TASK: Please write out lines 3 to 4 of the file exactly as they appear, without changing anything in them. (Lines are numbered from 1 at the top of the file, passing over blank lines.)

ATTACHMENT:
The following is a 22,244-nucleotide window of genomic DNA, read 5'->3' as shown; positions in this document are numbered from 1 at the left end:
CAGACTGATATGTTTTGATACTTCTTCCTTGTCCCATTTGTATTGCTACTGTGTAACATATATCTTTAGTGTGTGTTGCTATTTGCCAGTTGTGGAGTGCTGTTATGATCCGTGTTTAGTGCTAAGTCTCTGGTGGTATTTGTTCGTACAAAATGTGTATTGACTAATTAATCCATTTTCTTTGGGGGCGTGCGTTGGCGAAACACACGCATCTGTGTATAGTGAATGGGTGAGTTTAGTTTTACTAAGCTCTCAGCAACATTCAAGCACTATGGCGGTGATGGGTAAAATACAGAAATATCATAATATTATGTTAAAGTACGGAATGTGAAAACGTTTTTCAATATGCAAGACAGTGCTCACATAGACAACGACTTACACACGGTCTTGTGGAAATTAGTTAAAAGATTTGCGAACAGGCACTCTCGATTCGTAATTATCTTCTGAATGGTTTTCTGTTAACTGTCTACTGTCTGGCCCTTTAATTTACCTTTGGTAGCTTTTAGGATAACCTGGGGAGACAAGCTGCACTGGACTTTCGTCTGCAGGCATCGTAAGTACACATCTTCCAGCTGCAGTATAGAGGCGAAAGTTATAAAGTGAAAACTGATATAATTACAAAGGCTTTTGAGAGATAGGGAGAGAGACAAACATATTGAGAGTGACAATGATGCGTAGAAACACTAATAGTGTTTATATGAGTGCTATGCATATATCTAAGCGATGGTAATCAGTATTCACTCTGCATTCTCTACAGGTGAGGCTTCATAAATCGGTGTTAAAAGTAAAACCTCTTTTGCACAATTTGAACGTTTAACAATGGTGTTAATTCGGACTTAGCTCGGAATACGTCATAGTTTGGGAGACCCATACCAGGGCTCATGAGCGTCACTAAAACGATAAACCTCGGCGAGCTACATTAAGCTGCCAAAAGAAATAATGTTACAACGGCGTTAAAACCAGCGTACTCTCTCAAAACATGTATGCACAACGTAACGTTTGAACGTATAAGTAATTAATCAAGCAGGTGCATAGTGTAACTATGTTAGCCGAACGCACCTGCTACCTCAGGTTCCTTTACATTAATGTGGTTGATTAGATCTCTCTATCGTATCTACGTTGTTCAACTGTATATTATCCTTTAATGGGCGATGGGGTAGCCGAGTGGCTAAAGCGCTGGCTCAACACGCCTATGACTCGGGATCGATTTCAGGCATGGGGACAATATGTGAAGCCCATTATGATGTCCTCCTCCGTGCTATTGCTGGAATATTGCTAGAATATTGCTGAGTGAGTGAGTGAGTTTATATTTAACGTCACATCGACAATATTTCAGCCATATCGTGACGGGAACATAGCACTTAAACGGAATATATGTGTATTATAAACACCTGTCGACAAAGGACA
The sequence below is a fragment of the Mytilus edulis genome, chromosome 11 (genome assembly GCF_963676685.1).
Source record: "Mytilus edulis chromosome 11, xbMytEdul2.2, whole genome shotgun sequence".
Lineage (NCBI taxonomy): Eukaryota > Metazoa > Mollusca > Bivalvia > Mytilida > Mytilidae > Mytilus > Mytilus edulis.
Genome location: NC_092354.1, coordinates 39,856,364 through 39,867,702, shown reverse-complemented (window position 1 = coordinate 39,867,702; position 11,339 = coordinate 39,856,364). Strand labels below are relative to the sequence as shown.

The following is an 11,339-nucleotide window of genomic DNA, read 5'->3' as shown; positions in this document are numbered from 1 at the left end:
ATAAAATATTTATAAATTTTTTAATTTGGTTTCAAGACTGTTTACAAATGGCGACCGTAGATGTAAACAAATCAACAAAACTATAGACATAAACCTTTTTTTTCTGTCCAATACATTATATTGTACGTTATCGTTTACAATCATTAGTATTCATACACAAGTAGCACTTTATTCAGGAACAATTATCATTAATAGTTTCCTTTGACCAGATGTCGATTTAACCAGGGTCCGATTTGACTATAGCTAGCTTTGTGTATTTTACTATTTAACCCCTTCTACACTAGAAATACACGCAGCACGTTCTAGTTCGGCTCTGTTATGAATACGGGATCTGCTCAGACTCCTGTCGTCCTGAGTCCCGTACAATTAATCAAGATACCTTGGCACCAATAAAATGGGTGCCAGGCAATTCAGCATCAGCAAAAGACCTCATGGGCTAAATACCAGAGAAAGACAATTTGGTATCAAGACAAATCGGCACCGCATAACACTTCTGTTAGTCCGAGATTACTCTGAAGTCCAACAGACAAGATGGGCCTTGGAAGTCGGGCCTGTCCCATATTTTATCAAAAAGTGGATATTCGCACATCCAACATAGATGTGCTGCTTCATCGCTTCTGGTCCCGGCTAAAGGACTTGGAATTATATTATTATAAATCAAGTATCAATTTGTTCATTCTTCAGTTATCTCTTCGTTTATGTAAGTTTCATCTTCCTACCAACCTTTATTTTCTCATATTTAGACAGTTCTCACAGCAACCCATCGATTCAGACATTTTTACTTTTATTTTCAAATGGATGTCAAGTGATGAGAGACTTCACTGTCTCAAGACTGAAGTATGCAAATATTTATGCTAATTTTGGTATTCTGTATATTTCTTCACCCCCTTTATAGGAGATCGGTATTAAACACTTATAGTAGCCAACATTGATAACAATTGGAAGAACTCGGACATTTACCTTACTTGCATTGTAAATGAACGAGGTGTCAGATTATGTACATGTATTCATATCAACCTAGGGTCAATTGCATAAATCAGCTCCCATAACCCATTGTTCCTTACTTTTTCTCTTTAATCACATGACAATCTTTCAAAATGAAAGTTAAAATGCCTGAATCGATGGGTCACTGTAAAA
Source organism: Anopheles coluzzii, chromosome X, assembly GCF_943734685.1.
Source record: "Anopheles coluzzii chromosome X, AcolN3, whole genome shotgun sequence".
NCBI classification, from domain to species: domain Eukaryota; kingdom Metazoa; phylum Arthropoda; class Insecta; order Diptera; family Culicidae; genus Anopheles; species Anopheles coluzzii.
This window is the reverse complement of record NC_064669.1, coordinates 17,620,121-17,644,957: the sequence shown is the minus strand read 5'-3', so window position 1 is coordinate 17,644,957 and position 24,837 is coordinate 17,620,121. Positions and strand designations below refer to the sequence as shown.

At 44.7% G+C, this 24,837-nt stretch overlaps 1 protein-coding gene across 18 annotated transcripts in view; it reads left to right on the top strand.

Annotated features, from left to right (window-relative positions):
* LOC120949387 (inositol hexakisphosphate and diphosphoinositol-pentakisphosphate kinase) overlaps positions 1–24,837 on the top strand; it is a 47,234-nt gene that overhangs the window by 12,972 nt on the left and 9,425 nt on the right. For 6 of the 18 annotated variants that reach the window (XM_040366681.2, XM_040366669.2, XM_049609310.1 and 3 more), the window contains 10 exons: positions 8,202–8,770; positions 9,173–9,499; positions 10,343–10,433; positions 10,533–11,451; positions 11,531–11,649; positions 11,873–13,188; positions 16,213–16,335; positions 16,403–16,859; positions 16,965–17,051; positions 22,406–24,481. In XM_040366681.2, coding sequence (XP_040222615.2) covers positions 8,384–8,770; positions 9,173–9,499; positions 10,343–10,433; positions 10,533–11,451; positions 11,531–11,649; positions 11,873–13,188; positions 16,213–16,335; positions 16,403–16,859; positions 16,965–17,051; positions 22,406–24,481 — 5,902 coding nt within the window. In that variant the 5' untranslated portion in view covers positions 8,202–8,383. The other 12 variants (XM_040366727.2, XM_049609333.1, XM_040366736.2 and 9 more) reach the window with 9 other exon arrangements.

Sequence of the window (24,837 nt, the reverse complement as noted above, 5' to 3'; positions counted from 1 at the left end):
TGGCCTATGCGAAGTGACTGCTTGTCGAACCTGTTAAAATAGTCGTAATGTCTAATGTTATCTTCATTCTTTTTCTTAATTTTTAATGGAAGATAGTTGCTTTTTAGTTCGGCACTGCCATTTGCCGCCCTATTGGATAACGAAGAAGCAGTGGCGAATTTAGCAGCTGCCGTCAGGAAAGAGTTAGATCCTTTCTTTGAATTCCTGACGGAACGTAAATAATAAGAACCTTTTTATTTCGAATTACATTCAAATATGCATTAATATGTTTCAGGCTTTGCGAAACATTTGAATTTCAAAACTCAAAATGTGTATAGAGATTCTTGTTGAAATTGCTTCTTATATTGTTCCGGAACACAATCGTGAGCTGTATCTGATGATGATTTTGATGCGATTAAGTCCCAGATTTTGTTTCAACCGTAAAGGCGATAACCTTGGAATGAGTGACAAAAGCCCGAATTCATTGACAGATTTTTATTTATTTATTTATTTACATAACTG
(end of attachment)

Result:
The sequence below is a fragment of the Mytilus edulis genome, chromosome 11 (genome assembly GCF_963676685.1).
Source record: "Mytilus edulis chromosome 11, xbMytEdul2.2, whole genome shotgun sequence".